NASA launched the New Horizons probe to visit Pluto, and it became the first-ever spacecraft to do that several years ago. With that phase of the mission complete, what was a deep space robot to do? NASA decided to keep New Horizons going and take a look at objects in the Kuiper Belt, and the probe has just awoken from a long slumber to prepare for its next flyby.
The Kuiper Belt is a ring of icy objects out past the orbit of Neptune. After being a planet for decades, scientists realized Pluto was just a large Kuiper Belt object and downgraded it to a dwarf planet. The New Horizons mission marked the first time humanity had ever seen such a distant object up close, but the probe is going to break its own record early next year.
New Horizons is perfect for studying other Kuiper Belt objects for several reasons. For one, it’s already out there. It takes years for a spacecraft to reach the outer solar system — New Horizons launched from Earth back when Pluto was still a planet. In addition, its Pluto mission was just a flyby. It would have taken too much fuel to slow the probe down so it could enter orbit of Pluto, so the entire data-gathering phase was just a few hours long. With the spacecraft still perfectly capable of doing science after that, it was an easy choice to keep the probe alive for a Kuiper Belt mission.
According to NASA’s Alan Stern, New Horizons has successfully woken up from hibernation. The probe went into hibernation in late 2017; all main systems powered down, and the computer only sent periodic status updates to Earth. NASA previously confirmed the probe was operational from these signals, but now it’s fully back online. The power-up process went flawlessly, and all systems are functional.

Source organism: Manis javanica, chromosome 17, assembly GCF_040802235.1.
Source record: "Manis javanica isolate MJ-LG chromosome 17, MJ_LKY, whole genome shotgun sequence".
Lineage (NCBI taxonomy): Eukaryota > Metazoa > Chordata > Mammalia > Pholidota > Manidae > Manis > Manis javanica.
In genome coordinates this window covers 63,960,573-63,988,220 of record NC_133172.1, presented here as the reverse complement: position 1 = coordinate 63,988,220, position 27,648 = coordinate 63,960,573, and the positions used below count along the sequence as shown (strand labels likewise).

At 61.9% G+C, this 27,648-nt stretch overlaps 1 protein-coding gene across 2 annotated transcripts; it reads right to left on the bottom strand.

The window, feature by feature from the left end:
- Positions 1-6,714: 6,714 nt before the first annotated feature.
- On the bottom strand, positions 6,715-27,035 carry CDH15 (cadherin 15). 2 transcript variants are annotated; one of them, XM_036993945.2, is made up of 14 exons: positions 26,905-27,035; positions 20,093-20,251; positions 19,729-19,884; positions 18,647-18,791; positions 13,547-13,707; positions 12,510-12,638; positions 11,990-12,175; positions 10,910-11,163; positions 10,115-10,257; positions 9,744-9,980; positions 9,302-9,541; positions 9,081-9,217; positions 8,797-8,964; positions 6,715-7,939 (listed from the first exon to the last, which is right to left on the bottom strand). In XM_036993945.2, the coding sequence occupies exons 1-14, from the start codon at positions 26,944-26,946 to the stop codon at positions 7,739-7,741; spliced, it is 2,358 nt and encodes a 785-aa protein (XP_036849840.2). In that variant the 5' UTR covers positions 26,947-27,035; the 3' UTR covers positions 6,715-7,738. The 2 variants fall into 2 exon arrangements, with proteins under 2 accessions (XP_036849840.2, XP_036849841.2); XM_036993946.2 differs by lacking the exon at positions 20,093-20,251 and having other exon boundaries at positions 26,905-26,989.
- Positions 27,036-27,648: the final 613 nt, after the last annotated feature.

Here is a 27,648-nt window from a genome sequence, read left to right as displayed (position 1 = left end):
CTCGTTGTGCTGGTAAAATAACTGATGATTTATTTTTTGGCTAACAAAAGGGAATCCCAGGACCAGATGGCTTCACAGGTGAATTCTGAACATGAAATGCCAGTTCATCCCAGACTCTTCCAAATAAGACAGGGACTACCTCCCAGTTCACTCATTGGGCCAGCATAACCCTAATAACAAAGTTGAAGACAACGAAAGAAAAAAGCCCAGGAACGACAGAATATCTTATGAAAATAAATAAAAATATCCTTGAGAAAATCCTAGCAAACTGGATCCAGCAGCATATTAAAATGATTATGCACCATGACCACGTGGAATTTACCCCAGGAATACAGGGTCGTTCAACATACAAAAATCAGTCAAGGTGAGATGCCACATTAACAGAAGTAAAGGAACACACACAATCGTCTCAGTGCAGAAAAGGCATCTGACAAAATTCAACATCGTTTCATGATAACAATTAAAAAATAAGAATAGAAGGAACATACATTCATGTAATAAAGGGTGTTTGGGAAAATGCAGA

NASA didn’t know enough about smaller Kuiper Belt objects when New Horizons launched to plan this phase of the mission in advance, but we’ve since learned about several possible targets. The agency settled on MU69, sometimes called Ultima Thule. This object is either one or two chunks of ice and rock around 20 miles (32 km) in diameter. The team will begin preparations for its MU69 approach soon.
Ultima Thule is 1 billion miles (1.6 billion km) past Pluto, which itself is 3 billion miles from Earth. This makes it the most distant object ever visited by an Earth spacecraft. New Horizons will capture high-resolution images of Ultima Thule, which will allow scientists to learn about the composition of these smaller Kuiper Belt objects. The flyby is scheduled for January 2019.
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